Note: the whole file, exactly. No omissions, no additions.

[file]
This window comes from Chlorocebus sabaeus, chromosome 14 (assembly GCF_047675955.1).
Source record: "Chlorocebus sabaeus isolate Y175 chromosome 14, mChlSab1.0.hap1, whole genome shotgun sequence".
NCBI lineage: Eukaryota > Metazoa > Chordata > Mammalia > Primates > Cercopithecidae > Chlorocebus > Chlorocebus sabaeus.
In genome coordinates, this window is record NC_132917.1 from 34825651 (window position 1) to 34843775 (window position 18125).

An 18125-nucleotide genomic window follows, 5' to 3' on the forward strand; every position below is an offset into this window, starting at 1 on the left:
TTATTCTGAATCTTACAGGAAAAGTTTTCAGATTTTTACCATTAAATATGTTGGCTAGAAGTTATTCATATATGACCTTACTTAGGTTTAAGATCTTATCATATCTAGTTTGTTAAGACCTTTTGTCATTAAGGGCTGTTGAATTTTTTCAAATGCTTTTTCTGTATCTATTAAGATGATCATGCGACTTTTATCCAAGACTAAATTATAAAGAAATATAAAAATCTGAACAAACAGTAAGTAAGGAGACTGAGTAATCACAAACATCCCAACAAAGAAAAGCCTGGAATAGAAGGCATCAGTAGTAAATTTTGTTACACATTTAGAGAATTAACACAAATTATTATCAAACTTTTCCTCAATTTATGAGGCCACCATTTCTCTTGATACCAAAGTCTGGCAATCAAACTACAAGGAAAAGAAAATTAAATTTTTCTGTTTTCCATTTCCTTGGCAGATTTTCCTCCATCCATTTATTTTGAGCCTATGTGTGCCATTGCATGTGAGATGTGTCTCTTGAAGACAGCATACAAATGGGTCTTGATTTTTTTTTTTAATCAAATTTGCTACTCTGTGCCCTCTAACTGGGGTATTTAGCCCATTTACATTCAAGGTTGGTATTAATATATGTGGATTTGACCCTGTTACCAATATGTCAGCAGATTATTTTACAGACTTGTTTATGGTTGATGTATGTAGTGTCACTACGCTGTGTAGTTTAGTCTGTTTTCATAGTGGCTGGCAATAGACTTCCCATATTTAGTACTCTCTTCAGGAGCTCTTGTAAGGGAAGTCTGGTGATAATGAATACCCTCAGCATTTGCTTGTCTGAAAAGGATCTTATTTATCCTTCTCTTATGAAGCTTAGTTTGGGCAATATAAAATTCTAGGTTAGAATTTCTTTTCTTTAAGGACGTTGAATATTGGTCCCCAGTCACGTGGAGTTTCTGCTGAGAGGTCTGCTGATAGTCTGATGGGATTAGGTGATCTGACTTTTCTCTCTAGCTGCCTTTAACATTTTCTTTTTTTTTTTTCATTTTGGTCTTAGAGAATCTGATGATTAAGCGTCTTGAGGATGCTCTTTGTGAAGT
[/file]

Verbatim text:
This window comes from Chlorocebus sabaeus, chromosome 14 (assembly GCF_047675955.1).
Source record: "Chlorocebus sabaeus isolate Y175 chromosome 14, mChlSab1.0.hap1, whole genome shotgun sequence".
NCBI lineage: Eukaryota > Metazoa > Chordata > Mammalia > Primates > Cercopithecidae > Chlorocebus > Chlorocebus sabaeus.
In genome coordinates, this window is record NC_132917.1 from 34825651 (window position 1) to 34843775 (window position 18125).

An 18125-nucleotide genomic window follows, 5' to 3' on the forward strand; every position below is an offset into this window, starting at 1 on the left:
TTATTCTGAATCTTACAGGAAAAGTTTTCAGATTTTTACCATTAAATATGTTGGCTAGAAGTTATTCATATATGACCTTACTTAGGTTTAAGATCTTATCATATCTAGTTTGTTAAGACCTTTTGTCATTAAGGGCTGTTGAATTTTTTCAAATGCTTTTTCTGTATCTATTAAGATGATCATGCGACTTTTATCCAAGACTAAATTATAAAGAAATATAAAAATCTGAACAAACAGTAAGTAAGGAGACTGAGTAATCACAAACATCCCAACAAAGAAAAGCCTGGAATAGAAGGCATCAGTAGTAAATTTTGTTACACATTTAGAGAATTAACACAAATTATTATCAAACTTTTCCTCAATTTATGAGGCCACCATTTCTCTTGATACCAAAGTCTGGCAATCAAACTACAAGGAAAAGAAAATTAAATTTTTCTGTTTTCCATTTCCTTGGCAGATTTTCCTCCATCCATTTATTTTGAGCCTATGTGTGCCATTGCATGTGAGATGTGTCTCTTGAAGACAGCATACAAATGGGTCTTGATTTTTTTTTTTAATCAAATTTGCTACTCTGTGCCCTCTAACTGGGGTATTTAGCCCATTTACATTCAAGGTTGGTATTAATATATGTGGATTTGACCCTGTTACCAATATGTCAGCAGATTATTTTACAGACTTGTTTATGGTTGATGTATGTAGTGTCACTACGCTGTGTAGTTTAGTCTGTTTTCATAGTGGCTGGCAATAGACTTCCCATATTTAGTACTCTCTTCAGGAGCTCTTGTAAGGGAAGTCTGGTGATAATGAATACCCTCAGCATTTGCTTGTCTGAAAAGGATCTTATTTATCCTTCTCTTATGAAGCTTAGTTTGGGCAATATAAAATTCTAGGTTAGAATTTCTTTTCTTTAAGGACGTTGAATATTGGTCCCCAGTCACGTGGAGTTTCTGCTGAGAGGTCTGCTGATAGTCTGATGGGATTAGGTGATCTGACTTTTCTCTCTAGCTGCCTTTAACATTTTCTTTTTTTTTTTTCATTTTGGTCTTAGAGAATCTGATGATTAAGCGTCTTGAGGATGCTCTTTGTGAAGT